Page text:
We need about 8 hours of sleep to function for the rest of the 16 hours of the day. Yet, a lot of us are often sleep deprived. Especially those who travel a lot, live with rommates, or are the parents of a newborn. Apart from a comfortable bed to sleep in, our sleep is affected by the light and sounds around us.
Many use a combination of sleep masks and ear plugs to block their vision and hearing. Some use noise cancelling headphones during flights. Although there are comfortable sleep masks out there in the market, there is a dearth of good solutions to comfortably block both sight and sound. Blocking sound also creates a problem of not hearing the alarm when it is time to wake up. Cocoon is our answer to these problems.
Cocoon is a smart sleep mask that is comfortable, covers your ears, and gently wakes you up when it's time.
I was part of a diverse team consisting of 7 members from different disciplines, for this semester long project as part of the Integrated Product Development course. In just 12 weeks, we designed, developed and marketed this smart sleep mask. We iterated on our design, conducted market research, optimized materials and costs, and gave everything we had to realize this product prototype. We also received 3 rounds of critical feedback from a panel of 5 designers from the industry. It was a lot like being in a startup at an incubator, and launching a kickstarter campaign at the end. I was primarily involved in research, ideation, product design, electronic prototyping, mobile app development, video production, website design, and interactive display design for the final trade show.
Winter 2017, 12 weeks
Sam Dion Engineering
Anand Doshi UX Design
Shuang Lui UX Design
Adi Pradhan Business
Meghan Sheehan Business
Rohan Tilak Business
Allie Zhang Art & Design
Process & Timeline
Our initial research and brainstorming led to 3 primary concepts: Zen Cocoon, Eye See, and Fit Glove. We extended this set to 5 concepts and 2 competitor concepts. Then, we tested these 7 concepts with potential users through 15 interviews and an online survey. We got feedback from over 35 participants, and Zen Cocoon was the most desired concept. Participants desired comfort, and were also curious about its use as a relaxation device.
Conjoint Analysis & Product Brief
To narrow down the features we would offer and understand the market demand of these features, we conducted conjoint analysis. We created 14 combinations of features and cost, and two test combinations to verify the authenticity of the survey response.
From the survey results, we found that participants were willing to pay a significant amount for the dawn imitation feature and noise cancellation, whereas they ascribed a much lower value to extended battery life and advanced sleep analytics. These results helped us create our initial product brief.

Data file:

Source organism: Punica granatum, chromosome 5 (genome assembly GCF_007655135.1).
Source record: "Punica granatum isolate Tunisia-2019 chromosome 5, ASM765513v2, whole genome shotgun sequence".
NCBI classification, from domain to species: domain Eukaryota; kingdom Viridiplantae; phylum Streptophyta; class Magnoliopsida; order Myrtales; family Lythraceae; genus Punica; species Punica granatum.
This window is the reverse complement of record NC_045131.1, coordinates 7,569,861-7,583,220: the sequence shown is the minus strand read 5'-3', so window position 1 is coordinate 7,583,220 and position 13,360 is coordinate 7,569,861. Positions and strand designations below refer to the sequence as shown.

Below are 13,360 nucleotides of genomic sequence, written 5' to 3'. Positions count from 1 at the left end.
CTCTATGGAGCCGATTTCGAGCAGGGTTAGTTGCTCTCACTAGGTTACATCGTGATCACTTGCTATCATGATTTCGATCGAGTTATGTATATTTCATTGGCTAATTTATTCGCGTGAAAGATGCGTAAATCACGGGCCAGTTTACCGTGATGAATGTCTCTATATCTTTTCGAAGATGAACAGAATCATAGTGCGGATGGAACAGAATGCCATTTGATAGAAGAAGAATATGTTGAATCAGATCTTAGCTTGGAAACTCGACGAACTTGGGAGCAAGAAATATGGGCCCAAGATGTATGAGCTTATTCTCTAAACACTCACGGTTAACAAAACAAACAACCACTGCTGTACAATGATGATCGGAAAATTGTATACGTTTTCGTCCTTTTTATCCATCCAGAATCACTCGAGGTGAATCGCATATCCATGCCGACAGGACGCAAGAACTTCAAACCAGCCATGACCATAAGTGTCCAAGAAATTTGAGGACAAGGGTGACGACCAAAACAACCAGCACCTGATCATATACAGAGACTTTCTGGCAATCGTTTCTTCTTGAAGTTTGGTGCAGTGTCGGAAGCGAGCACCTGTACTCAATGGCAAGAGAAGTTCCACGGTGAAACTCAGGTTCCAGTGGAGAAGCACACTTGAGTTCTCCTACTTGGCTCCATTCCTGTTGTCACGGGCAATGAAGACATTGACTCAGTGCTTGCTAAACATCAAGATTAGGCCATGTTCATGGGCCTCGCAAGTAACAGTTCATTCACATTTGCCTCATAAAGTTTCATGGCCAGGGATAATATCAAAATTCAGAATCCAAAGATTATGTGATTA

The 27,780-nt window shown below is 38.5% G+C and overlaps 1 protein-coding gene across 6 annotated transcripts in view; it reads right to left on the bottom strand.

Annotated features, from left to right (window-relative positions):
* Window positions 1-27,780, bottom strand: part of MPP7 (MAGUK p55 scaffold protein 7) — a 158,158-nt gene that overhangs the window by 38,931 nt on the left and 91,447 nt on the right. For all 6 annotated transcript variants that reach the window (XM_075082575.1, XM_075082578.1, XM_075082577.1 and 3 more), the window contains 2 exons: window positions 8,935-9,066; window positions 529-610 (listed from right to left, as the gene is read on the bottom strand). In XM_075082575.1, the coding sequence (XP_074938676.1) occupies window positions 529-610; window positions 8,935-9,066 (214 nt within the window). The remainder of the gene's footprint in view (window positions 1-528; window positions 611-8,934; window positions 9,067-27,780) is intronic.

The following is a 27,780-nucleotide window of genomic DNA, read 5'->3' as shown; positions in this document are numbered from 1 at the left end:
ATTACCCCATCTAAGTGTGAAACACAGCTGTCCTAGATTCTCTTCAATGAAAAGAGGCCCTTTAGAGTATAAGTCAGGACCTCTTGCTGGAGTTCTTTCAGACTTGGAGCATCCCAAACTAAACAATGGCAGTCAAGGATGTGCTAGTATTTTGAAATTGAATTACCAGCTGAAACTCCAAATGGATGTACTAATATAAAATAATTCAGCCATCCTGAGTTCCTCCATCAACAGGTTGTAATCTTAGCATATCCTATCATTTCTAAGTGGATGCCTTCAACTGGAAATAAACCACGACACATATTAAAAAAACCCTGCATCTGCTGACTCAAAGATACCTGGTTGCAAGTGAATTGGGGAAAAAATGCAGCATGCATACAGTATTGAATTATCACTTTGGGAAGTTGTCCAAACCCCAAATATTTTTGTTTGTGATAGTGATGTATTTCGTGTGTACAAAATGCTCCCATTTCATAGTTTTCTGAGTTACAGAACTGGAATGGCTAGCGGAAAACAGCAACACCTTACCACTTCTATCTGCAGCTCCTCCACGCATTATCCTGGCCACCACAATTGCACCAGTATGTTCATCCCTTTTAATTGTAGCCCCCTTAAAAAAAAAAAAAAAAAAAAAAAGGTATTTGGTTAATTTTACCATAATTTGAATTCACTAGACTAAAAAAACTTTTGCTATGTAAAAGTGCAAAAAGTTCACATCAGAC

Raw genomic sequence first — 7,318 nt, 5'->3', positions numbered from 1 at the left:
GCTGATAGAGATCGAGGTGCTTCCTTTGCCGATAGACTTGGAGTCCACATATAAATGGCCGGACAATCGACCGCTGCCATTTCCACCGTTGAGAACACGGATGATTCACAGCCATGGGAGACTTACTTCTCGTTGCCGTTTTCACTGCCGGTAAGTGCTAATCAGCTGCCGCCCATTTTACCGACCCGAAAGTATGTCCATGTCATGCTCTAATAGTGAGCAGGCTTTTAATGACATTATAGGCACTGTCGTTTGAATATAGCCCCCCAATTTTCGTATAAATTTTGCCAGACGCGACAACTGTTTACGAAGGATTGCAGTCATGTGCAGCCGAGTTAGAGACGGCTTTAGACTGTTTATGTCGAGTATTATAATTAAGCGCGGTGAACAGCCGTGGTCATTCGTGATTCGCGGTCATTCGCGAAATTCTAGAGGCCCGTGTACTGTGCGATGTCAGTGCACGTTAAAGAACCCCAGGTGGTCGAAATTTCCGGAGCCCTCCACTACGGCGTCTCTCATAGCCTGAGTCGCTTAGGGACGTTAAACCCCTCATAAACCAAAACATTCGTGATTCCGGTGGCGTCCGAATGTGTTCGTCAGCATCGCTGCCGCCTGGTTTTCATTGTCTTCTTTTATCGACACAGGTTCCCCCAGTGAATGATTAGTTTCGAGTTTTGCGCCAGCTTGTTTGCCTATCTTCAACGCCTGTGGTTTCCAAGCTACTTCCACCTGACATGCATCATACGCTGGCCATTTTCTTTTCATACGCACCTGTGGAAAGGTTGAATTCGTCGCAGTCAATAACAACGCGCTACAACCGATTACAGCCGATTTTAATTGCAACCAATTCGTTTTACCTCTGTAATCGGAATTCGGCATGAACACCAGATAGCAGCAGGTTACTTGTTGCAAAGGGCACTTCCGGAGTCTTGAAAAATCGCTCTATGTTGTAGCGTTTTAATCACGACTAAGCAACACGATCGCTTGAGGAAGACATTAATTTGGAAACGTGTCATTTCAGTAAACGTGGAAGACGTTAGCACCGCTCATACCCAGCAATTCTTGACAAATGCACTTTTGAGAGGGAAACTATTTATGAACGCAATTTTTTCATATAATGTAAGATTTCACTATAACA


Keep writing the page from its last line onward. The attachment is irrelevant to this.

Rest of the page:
At this stage, we also broadened our original idea of a sleep mask to a relaxation aid. However, during Design Review #2, the panel of designers unanimously expressed that we should have a focused product that the market understands. A relaxation aid sounded vague, whereas a smart sleep mask sounded familiar and acceptable. Relaxation could be considered a secondary feature.
They also urged us to "do what Beats did for headphones: make sleep masks beautiful and trendy."
To kickstart our prototyping process, we purchased different types of sleep masks and cheap headphones from Amazon, and started trying them out. We fell in love with the comfort of the ostrich pillow, and were surprised that none of the popular sleep masks on Amazon felt as comfortable. We also studied the form factor of Google's Daydream VR headset, and were curious about how it catered to various head shapes and sizes.
We performed focus group studies using our prototypes and the sleep masks we had purchased, and got actionable feedback from the participants. We also consulted sleep specialists for their opinion and feedback.
For our final prototype, we made use of an embroidary machine to create a web-like pattern on the front. Due to lack of time, we used an elastic band to keep the mask on the head, instead of an adjustable strap.
There were 2 parts to the trade show. The online trade show was hosted a week before the physical trade show, and lasted for 5 days. The public could visit the Cocoon website, and if convinced, can buy it using virtual money with a maximum budget of $150. We set the price for Cocoon at $75, which gave us a healthy profit margin, and a good chance at winning the overall trade show.
At the time of the online trade show, our product was not ready, and we could not put real product shots on the website. Because of this, only 16% of the participants purchased Cocoon.
For the physical trade show, we had a looks-like prototype and a works-like prototype that also contained the electronics. Many of the attendees loved our product, and appreciated the quality and design of the prototypes. They also liked that we had an interactive display that helped them explore different color options for Cocoon. At the end of the physical trade show, 35% of the attendees had purchased Cocoon using their virtual money.
Our mistake during the online trade show made a big impact and led to our loss. We also did not consider the possible demographics of the audience for the trade shows, which were mostly university students. Here, the winning team leveraged this to their advantage as their product was highly relevant to university students. This was a great learning experience, which has stayed with me as I worked on my next projects.